Benjamin Britten: In Memoriam – Blake and Donne

Britten
On this Island, Op.11
A Charm of Lullabies, Op.41
The Holy Sonnets of John Donne, Op.35 [excerpts]
Songs and Proverbs of William Blake, Op.74
Who are these children?, Op.84

Lisa Milne (soprano)
Catherine Wyn-Rogers (mezzo-soprano)
Mark Padmore (tenor)
Simon Keenlyside (baritone)
Graham Johnson (piano)


Reviewed by: Timothy Ball

Reviewed: 3 December, 2006
Venue: Wigmore Hall, London

In another of the Wigmore Hall’s Benjamin Britten concerts, Philip Langridge was indisposed; thus disappointing not to hear him in “The Holy Sonnets of John Donne”, but Mark Padmore sang six of the nine Britten chose to set. Furthermore, we were given the unadvertised “A Charm of Lullabies”, Britten’s cycle from 1947, and written in the wake of “The Rape of Lucretia” for Nancy Evans who shared that opera’s title-role with Kathleen Ferrier at its first production. The warmth and charm (no pun intended) of this music was winningly conveyed by Catherine Wyn-Rogers – a fine Lucretia herself. Her comforting, almost maternal, tone was ideal for the gentler settings, and a wry, laconic humour was ideal elsewhere. Mark Padmore’s singing of the Donne sonnets was secure, even if the subtleties of the ‘light and shade’ of Britten’s writing were not fully conveyed. If Philip Langridge’s cancellation was last-minute (though there was a printed text of “A Charm of Lullabies” and an explanation for the programme change) then Padmore may be forgiven for not being at his most assured.

Lisa Milne had launched this recital with a most convincing performance of Britten’s first song-cycle – “On this Island”. Her ample soprano lent radiance to the composer’s glittering realisations of sometimes – and typically – intractable lines from W. H. Auden. Swiss soprano Sophie Wyss was the first exponent of this music and, on the evidence of recordings, had a less fulsome tone than Lisa Milne commands. But Milne projected words and musical lines fearsomely and with utter credibility. How startling this music must have seemed in 1937 to audiences used to, shall one say, the ‘pastoral’ character of contemporary – and earlier – British song-writing.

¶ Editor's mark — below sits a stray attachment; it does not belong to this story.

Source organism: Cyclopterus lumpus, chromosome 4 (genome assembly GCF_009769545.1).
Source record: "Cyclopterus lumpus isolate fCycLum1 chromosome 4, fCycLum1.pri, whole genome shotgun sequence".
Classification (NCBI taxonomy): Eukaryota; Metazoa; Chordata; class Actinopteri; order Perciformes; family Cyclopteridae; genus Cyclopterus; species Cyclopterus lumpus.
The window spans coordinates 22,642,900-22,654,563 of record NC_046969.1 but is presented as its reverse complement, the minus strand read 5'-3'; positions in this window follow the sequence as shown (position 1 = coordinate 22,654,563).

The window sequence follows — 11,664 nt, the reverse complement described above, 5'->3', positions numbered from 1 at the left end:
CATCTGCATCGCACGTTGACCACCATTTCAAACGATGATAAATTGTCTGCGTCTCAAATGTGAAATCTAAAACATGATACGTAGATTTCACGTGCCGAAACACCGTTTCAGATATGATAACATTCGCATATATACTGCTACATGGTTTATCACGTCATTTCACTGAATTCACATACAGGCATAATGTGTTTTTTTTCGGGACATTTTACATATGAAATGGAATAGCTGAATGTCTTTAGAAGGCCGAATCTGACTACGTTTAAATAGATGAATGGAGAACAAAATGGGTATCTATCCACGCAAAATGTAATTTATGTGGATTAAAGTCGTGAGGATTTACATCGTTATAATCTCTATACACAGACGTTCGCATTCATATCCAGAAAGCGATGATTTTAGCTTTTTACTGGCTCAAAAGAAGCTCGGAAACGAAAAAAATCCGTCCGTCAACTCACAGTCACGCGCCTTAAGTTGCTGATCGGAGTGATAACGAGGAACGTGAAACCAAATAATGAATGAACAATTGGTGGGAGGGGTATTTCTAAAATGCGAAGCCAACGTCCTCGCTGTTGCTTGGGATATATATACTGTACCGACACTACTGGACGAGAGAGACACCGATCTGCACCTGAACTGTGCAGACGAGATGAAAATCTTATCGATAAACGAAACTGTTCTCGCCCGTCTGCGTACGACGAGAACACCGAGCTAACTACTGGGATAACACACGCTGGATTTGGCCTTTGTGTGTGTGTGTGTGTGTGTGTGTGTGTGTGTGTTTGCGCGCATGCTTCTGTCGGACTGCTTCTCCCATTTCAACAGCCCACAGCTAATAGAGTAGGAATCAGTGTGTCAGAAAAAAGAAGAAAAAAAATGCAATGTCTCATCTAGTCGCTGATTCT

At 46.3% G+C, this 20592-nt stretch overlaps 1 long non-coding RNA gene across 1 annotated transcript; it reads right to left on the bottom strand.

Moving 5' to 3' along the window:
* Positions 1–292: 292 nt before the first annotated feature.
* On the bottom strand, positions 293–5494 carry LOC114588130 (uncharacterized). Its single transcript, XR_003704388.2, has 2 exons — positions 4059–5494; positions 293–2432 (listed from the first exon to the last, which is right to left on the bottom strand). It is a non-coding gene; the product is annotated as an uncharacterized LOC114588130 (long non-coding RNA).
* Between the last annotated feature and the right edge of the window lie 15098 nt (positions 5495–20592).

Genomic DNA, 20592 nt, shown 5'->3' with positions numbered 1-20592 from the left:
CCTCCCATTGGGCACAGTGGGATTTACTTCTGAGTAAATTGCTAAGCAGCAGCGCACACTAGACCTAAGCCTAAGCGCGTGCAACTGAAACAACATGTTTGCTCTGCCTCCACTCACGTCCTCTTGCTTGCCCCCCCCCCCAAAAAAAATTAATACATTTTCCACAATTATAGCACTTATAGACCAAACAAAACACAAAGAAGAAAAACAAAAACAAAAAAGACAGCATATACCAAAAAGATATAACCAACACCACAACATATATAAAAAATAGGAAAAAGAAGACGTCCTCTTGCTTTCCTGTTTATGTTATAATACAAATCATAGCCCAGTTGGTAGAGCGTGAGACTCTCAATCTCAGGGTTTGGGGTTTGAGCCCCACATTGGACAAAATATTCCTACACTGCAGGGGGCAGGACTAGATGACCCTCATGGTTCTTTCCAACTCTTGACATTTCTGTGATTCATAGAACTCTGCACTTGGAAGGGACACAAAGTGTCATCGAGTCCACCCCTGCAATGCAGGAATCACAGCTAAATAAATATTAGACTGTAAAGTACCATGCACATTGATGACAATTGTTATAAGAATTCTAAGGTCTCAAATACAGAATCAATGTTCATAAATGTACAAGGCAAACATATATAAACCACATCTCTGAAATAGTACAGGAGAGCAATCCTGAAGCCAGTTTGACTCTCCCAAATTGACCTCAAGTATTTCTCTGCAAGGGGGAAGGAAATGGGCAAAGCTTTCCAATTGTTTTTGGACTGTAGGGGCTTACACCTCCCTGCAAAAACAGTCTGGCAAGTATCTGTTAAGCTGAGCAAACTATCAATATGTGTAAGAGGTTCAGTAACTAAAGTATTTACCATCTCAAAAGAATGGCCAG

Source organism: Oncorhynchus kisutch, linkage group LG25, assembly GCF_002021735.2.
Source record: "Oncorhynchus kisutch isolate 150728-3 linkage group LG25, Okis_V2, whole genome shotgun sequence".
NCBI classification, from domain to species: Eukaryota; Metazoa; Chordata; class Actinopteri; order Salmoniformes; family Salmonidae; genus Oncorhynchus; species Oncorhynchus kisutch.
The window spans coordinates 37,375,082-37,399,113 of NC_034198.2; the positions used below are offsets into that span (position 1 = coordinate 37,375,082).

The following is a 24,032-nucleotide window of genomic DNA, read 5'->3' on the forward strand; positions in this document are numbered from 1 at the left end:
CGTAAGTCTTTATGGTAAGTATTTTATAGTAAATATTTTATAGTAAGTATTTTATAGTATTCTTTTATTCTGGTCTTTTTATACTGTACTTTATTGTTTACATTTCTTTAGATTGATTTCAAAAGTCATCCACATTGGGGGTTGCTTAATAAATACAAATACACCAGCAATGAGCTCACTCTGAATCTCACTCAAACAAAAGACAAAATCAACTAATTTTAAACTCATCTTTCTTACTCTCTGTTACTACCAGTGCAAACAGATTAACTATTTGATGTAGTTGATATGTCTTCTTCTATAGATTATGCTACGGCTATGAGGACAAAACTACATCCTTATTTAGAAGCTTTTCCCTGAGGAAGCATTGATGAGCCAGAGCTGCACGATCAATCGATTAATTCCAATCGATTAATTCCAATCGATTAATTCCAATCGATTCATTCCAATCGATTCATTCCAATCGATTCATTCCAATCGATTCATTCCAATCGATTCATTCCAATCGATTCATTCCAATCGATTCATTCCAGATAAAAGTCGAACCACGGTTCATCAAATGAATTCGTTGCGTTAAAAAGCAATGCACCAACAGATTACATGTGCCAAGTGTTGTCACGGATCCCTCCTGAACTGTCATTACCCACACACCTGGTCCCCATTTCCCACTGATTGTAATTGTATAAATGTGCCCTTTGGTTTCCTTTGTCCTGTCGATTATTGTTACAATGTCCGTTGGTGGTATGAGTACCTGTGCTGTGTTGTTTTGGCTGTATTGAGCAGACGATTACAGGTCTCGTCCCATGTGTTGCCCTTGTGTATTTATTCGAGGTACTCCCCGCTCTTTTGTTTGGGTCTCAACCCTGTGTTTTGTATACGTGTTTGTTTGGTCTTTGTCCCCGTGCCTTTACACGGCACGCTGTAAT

The “Songs and Proverbs of William Blake” was composed in 1965 for Dietrich Fischer-Dieskau, who had, three years earlier, participated in the first performance of Britten’s “War Requiem”, and whose utterly unique vocal timbre was undoubtedly an inspiration. Simon Keenlyside is not Fischer-Dieskau, neither did he pretend to be, but gave a performance which had a conviction all its own. Indeed, with his sharp-etched delivery of the text, it could be argued that he was more successful than the cycle’s dedicatee at conveying the sinister, if not bitter, undertones in this music. These Blake settings are not ‘staples’ of the repertoire, but Keenlyside’s fervent advocacy reminded one that they are severely underrated. I hope he will record them under his new exclusive contract with Sony/BMG.

Britten’s final song-cycle is similarly under-represented in the recital room and on record. Mark Padmore has placed admirers of “Who are these children?” in his debt with a fine recording on Hyperion, accompanied by Roger Vignoles. The Pears/Britten Decca recording has, at last, been made available on CD via the Eloquence series. Mark Padmore was even more convincing in this recital than he was in the 2004 recording. The alternation between the ‘light’ settings in Scottish dialect (the music recalling Britten’s ‘earlier’ style) and more serious matter – including the injury of children during war-time – was properly uncomfortable.

The young Graham Johnson, attending early rehearsals, was asked by the composer whether there weren’t too many repetitions of the word “doun” (down) in Britten’s final song of this cycle – ‘The Auld Aik’ (The old oak). Before the no-doubt disconcerted pianist had a chance to answer, Britten explained – “It really is down, you see; it’s the end of everything”. Apt words to reflect upon on this eve of Britten’s passing. The Graham Johnson of 2006 provided absolutely superlative accompaniments.

This recital, like that of the Canticles earlier in the day, was more than a worthy commemoration of the work of one who must surely be seen more and more as the greatest British-born composer since Henry Purcell.

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